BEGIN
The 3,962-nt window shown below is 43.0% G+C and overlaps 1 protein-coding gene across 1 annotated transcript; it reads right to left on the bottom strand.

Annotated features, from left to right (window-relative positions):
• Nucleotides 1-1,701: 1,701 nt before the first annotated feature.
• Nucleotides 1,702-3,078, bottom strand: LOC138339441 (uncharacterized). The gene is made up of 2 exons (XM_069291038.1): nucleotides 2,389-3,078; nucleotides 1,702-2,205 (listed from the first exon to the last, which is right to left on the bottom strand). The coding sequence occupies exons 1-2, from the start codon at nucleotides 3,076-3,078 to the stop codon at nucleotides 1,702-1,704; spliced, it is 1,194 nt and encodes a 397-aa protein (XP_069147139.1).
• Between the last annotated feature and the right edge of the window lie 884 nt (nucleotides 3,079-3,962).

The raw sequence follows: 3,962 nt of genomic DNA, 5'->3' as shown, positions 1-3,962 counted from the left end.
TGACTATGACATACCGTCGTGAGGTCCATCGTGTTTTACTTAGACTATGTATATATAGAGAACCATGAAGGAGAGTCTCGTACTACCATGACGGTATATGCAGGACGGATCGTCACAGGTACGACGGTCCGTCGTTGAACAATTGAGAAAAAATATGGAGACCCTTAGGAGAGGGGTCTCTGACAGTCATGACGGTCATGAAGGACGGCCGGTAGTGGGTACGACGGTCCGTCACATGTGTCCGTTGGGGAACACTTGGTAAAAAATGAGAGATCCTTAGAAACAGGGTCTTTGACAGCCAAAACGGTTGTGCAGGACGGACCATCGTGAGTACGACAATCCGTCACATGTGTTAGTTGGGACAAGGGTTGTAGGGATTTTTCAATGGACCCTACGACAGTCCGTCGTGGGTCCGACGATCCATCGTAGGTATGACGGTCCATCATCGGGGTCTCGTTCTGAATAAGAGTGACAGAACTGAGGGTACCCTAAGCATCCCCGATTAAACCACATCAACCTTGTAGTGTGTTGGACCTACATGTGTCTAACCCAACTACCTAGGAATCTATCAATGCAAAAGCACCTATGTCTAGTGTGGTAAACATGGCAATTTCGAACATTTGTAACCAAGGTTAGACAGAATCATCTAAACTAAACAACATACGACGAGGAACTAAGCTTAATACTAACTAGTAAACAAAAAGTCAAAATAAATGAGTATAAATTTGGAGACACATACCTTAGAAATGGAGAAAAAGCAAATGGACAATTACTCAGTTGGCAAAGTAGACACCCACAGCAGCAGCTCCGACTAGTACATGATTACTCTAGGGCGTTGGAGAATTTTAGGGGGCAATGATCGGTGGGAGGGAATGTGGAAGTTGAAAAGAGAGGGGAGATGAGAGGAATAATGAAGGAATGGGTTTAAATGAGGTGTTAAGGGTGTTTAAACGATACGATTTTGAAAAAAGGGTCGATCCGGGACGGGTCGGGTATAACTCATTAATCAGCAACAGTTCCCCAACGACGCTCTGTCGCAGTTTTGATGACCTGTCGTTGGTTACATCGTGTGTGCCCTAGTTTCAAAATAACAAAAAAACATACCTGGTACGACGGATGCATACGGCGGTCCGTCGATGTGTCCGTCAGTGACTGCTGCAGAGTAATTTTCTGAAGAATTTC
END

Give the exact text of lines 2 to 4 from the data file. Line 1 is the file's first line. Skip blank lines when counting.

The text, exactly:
Annotated features, from left to right (window-relative positions):
• Nucleotides 1-1,701: 1,701 nt before the first annotated feature.
• Nucleotides 1,702-3,078, bottom strand: LOC138339441 (uncharacterized). The gene is made up of 2 exons (XM_069291038.1): nucleotides 2,389-3,078; nucleotides 1,702-2,205 (listed from the first exon to the last, which is right to left on the bottom strand). The coding sequence occupies exons 1-2, from the start codon at nucleotides 3,076-3,078 to the stop codon at nucleotides 1,702-1,704; spliced, it is 1,194 nt and encodes a 397-aa protein (XP_069147139.1).